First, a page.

The most important cause for the development of antibiotic resistance in bacteria is over-exposure to a particular antibiotic, thereby allowing the bacteria to build its defences against the chemical. This is possible due to the ability of the bacteria to activate certain proteins that minimise the effects of the antibiotic upon overexposure. This, in turn, is regulated by certain genes in the bacterial genome. Thus, when we talk of NDM-1 bacteria, we are talking about bacteria that have turned on that particular gene (NDM-1) which allows them to counter most antibiotic types.

Genes can be transferred from one bacteria to another in two major mechanisms (although there are other possibilities also). A common type is due to bacterial division whereby ‘parent’ bacterial genomes are replicated to ‘clone’ bacterial cells (referred to in scientific literature as vertical transmission). Not so common, but very possible is ‘horizontal transmission’ whereby genes ‘jump’ into otherwise non- or less resistant bacteria in the vicinity. This type of transmission can then infect an entire colony of bacteria, which can then infect other bacteria or pass on the resistant gene to their clones.

A major problem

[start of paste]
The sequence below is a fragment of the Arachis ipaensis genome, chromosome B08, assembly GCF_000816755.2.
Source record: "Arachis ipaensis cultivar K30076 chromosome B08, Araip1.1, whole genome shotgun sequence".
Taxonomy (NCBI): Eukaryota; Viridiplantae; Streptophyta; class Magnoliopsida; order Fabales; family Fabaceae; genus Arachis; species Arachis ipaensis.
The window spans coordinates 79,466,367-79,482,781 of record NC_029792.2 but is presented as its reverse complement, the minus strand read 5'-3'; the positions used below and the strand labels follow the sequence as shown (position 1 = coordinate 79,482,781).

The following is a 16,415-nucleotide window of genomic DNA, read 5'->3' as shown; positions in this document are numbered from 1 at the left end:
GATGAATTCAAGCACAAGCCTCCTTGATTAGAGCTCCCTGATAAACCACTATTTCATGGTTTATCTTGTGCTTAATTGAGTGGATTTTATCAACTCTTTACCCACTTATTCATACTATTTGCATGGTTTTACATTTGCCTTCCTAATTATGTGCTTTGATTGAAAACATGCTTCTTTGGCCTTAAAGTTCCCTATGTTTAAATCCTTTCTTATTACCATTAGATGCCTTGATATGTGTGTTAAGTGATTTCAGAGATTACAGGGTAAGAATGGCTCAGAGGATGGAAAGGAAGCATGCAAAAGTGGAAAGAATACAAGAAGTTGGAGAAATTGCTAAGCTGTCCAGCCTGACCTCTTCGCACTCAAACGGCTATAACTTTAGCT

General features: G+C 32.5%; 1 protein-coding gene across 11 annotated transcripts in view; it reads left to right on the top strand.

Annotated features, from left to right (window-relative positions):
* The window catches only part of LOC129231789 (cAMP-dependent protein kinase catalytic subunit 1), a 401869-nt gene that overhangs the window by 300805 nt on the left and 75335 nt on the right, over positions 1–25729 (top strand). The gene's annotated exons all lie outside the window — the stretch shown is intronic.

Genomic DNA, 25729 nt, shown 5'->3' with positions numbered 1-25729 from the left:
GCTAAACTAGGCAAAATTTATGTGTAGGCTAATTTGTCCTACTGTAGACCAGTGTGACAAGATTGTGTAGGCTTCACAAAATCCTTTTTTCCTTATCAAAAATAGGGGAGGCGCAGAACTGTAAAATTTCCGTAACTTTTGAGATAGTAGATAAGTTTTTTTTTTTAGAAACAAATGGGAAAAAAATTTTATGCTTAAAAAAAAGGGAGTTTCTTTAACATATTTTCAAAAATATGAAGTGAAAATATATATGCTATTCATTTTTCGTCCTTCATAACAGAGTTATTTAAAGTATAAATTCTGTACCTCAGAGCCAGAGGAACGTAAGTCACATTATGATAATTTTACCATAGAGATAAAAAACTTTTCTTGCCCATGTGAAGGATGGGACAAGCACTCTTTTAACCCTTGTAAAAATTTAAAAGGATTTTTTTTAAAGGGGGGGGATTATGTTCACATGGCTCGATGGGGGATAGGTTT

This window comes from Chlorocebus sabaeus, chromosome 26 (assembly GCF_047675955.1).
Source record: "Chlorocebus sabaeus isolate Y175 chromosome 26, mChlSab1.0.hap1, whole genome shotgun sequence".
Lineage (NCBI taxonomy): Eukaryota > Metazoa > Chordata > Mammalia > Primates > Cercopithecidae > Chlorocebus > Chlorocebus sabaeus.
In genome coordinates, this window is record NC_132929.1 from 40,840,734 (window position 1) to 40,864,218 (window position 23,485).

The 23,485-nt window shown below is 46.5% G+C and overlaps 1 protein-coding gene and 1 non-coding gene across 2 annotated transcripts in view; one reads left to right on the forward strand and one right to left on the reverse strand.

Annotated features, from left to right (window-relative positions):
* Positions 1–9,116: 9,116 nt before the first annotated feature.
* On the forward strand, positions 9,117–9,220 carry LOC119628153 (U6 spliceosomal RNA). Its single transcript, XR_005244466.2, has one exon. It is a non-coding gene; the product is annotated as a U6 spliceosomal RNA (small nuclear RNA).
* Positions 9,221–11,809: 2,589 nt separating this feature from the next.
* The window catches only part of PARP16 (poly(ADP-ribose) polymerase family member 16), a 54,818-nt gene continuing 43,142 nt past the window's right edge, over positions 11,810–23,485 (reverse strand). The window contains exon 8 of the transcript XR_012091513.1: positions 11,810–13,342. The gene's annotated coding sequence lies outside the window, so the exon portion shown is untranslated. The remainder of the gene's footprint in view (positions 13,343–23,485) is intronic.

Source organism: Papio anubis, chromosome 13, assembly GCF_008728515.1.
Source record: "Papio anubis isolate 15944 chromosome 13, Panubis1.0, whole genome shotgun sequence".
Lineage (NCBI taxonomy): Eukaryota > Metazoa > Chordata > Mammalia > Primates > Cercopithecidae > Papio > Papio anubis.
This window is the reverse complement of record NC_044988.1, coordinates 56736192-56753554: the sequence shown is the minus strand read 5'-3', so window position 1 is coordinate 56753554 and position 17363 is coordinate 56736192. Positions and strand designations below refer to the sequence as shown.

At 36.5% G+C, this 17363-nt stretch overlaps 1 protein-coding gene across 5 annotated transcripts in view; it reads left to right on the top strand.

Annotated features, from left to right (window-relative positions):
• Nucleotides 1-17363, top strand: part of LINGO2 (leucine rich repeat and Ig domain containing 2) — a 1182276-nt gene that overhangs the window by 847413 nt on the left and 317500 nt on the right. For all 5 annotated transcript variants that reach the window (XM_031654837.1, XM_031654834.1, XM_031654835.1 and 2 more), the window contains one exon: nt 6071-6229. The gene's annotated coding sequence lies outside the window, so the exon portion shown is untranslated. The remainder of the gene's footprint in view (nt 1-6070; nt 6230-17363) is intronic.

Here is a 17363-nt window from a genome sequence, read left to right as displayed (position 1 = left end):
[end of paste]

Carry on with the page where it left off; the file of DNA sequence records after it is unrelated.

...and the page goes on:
Is antibiotic resistance a cause for concern? The answer is a straightforward ‘yes’. Although numbers vary, the US’ Center for Disease Control (CDC) report of 2013 states that in the United States alone, over 2 million people were infected with antibiotic resistant bacteria and at least 23,000 deaths were linked to antibiotic resistance. Most cases were linked to hospital infections. Similarly, in Europe, a report published by European Centre for Disease Prevention and Control (ECDPC) in 2013 clearly states that antibiotic resistance poses a serious risk to public health in Europe in terms of treatment failures and even death. In South Asia, the escalating problem of antibiotic resistance was reported recently in a 2014 World Health Organization report on global antibiotic resistance. The WHO office for the South East Asia region (SEARO), of which Nepal is a member country, recently issued a press release stating the antibiotic resistance is now an established problem in all parts of the globe. All this evidence points to the growing threat of antibiotic resistance becoming a major public health problem worldwide.